Once the decision to land had been made and emergency equipment was in place along the runway, the JetBlue pilots followed their training and gradually eased the plane onto the ground. The A320 touched down on Runway 25L at 120 knots about 2,500 ft (760 m) down the 11,000 ft (3,350 m) runway. The plane rolled along the runway on its main gear for as long as possible as its speed decreased. About 15 seconds passed before the nose of the plane finally tilted down and the nose gear touched the ground. The gear's rubber tires rapidly shredded away until the metal wheel hubs scraped the runway pavement. This friction sent up a trail of white smoke, a shower of sparks, and finally bright flashes of flame that spread behind the gear while the plane continued barreling down the runway.
The pilot applied brakes at 90 knots and shut down the two turbofan engines at 60 knots. Observers became concerned about the plane's ability to stop as it continued its ground roll, but the A320 finally came to rest just 1,000 ft (305 m) short of the end of the runway. The nose gear had ground into the runway surface for about 20 seconds before the plane finally came to a halt. Once the smoke cleared, it was apparent the front wheels had been reduced to a flattened mangle of metal and rubber. The rest of the plane remained undamaged, however, and no one aboard the A320 was injured during the landing.

Sparks and fire from the twisted nose gear as the A320 lands
The A320 involved in the emergency landing was only three-years old and had been through a routine maintenance check just five days earlier. Following the incident, the plane was moved to a Continental Airlines hangar for inspection by investigators from the National Transportation Safety Board (NTSB) and by Airbus engineers. The NTSB also removed the plane's cockpit voice recorder and the digital flight data recorder for review in Washington DC and planned to conduct a thorough review of the plane's maintenance history. Additional reports indicated the entire nose landing gear assembly might be removed and dismantled before trying to recreate the malfunction. NTSB officials estimated the investigation would last about six to nine months.
This particular accident received extensive coverage because it was so well-covered by the local Los Angeles media whose news helicopters must circle the city 24 hours a day hoping to cover the next high-speed car chase. However, landing gear problems are actually relatively common and rarely result in serious damage or loss of life. Nose gear problems are the most common form of landing gear malfunctions, and pilots regularly train on how to perform an emergency landing like that conducted aboard JetBlue Flight 292. This type of landing minimizes the loads on the nose gear to reduce the potential for serious damage. Experts estimate an accident of this kind causes the nose gear to collapse and the fuselage itself to scrape along the runway perhaps 1% of the time. Even under these extreme conditions, the passengers are able to safely escape the plane and injuries are rare.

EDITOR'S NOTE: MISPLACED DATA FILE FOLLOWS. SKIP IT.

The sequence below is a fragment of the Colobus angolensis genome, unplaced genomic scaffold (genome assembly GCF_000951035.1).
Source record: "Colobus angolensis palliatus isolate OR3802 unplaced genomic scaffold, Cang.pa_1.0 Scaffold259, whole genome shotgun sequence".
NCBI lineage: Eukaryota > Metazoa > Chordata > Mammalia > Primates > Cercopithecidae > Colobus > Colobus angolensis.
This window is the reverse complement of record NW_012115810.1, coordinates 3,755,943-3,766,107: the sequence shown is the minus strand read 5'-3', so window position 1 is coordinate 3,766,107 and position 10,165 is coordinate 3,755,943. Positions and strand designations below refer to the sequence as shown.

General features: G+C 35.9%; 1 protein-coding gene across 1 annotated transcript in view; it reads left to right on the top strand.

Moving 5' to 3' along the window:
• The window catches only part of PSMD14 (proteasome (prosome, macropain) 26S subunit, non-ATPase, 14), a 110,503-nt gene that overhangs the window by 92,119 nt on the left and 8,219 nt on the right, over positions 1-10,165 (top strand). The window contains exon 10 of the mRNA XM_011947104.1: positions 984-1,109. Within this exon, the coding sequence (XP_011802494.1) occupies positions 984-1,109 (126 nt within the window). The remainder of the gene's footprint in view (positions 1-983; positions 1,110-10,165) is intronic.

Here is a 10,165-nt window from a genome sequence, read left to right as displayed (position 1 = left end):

What does concern experts in the field is the fact this type of landing gear problem has occurred so frequently on the Airbus A320 and related A318, A319, and A321. Although the A320 family has an excellent safety record overall, a Canadian report released in 2004 documented 67 cases of nose landing gear failures aboard the A320 series worldwide since 1989. At least seven cases involved the nose gear becoming locked at a 90° angle as occurred on JetBlue Flight 292. The A320 has never been grounded as a result of these accidents because none has resulted in injury and Airbus has made several improvements to the nose gear design.

JetBlue A320 during its emergency landing
The nose gear is controlled by a computer that sends commands to an electrical system. This system in turn operates hydraulics that retract and deploy the gear. The failure aboard JetBlue Flight 292 could have resulted from a malfunction in any one of these systems or other mechanical components of the landing gear. A hydraulic problem had caused a similar malfunction on an America West flight in 1999. The flaw was blamed on a faulty valve seal that was already known because of an earlier nose gear failure. Airlines flying the A320 had been alerted about a repair, but the fix had not yet been implemented on the America West aircraft. The Federal Aviation Administration (FAA) then issued a mandatory order to complete this fix on all A320 series planes in the United States.